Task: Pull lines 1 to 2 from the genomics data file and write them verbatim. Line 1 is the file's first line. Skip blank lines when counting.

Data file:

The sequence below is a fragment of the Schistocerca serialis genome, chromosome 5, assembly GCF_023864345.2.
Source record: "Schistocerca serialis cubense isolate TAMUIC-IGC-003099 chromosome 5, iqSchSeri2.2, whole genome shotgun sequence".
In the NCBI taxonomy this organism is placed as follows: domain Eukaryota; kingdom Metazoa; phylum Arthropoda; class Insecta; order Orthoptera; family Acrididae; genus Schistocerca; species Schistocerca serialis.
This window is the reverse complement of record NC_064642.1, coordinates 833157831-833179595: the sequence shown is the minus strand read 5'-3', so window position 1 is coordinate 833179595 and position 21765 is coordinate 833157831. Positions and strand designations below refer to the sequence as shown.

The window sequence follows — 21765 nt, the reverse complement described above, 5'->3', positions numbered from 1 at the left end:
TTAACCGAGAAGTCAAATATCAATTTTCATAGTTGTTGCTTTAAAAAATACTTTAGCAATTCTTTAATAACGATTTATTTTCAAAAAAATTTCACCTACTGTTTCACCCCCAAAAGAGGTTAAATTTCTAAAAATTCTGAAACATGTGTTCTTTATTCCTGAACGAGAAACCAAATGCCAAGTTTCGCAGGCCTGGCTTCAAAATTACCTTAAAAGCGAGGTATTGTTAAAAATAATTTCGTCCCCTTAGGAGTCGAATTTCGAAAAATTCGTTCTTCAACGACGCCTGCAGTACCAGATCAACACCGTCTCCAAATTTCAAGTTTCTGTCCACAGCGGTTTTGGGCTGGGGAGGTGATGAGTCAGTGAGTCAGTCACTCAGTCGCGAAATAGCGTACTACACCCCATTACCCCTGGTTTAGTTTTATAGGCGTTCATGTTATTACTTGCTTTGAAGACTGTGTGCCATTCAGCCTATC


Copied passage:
The sequence below is a fragment of the Schistocerca serialis genome, chromosome 5, assembly GCF_023864345.2.
Source record: "Schistocerca serialis cubense isolate TAMUIC-IGC-003099 chromosome 5, iqSchSeri2.2, whole genome shotgun sequence".